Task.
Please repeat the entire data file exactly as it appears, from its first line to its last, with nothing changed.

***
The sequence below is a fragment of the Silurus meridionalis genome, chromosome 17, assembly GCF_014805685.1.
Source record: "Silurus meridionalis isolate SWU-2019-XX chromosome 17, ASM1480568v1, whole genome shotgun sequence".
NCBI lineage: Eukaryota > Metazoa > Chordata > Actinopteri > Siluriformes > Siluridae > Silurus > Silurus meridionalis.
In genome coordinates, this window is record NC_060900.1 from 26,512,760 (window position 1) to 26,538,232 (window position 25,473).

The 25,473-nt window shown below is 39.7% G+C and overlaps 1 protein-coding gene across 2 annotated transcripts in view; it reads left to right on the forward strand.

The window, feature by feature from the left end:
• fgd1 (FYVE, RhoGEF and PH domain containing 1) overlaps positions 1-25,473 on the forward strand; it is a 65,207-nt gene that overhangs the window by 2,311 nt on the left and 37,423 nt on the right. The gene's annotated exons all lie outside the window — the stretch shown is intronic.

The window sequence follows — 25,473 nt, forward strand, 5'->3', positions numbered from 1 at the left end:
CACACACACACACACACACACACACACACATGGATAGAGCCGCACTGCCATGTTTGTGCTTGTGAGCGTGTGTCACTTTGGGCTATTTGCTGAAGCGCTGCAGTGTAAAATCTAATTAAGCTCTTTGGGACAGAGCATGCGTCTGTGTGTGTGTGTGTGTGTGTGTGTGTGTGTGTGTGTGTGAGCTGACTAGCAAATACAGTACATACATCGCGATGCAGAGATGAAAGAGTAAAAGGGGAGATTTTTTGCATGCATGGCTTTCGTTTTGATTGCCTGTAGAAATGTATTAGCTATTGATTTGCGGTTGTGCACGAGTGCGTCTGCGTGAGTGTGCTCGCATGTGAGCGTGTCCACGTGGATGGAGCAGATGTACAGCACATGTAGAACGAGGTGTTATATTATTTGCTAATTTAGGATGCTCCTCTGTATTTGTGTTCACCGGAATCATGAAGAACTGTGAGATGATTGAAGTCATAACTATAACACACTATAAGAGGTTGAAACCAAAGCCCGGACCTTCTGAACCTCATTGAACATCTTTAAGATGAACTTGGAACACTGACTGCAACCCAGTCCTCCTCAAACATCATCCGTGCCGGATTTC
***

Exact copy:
The sequence below is a fragment of the Silurus meridionalis genome, chromosome 17, assembly GCF_014805685.1.
Source record: "Silurus meridionalis isolate SWU-2019-XX chromosome 17, ASM1480568v1, whole genome shotgun sequence".
NCBI lineage: Eukaryota > Metazoa > Chordata > Actinopteri > Siluriformes > Siluridae > Silurus > Silurus meridionalis.
In genome coordinates, this window is record NC_060900.1 from 26,512,760 (window position 1) to 26,538,232 (window position 25,473).

The 25,473-nt window shown below is 39.7% G+C and overlaps 1 protein-coding gene across 2 annotated transcripts in view; it reads left to right on the forward strand.

The window, feature by feature from the left end:
• fgd1 (FYVE, RhoGEF and PH domain containing 1) overlaps positions 1-25,473 on the forward strand; it is a 65,207-nt gene that overhangs the window by 2,311 nt on the left and 37,423 nt on the right. The gene's annotated exons all lie outside the window — the stretch shown is intronic.

The window sequence follows — 25,473 nt, forward strand, 5'->3', positions numbered from 1 at the left end:
CACACACACACACACACACACACACACACATGGATAGAGCCGCACTGCCATGTTTGTGCTTGTGAGCGTGTGTCACTTTGGGCTATTTGCTGAAGCGCTGCAGTGTAAAATCTAATTAAGCTCTTTGGGACAGAGCATGCGTCTGTGTGTGTGTGTGTGTGTGTGTGTGTGTGTGTGTGTGTGAGCTGACTAGCAAATACAGTACATACATCGCGATGCAGAGATGAAAGAGTAAAAGGGGAGATTTTTTGCATGCATGGCTTTCGTTTTGATTGCCTGTAGAAATGTATTAGCTATTGATTTGCGGTTGTGCACGAGTGCGTCTGCGTGAGTGTGCTCGCATGTGAGCGTGTCCACGTGGATGGAGCAGATGTACAGCACATGTAGAACGAGGTGTTATATTATTTGCTAATTTAGGATGCTCCTCTGTATTTGTGTTCACCGGAATCATGAAGAACTGTGAGATGATTGAAGTCATAACTATAACACACTATAAGAGGTTGAAACCAAAGCCCGGACCTTCTGAACCTCATTGAACATCTTTAAGATGAACTTGGAACACTGACTGCAACCCAGTCCTCCTCAAACATCATCCGTGCCGGATTTC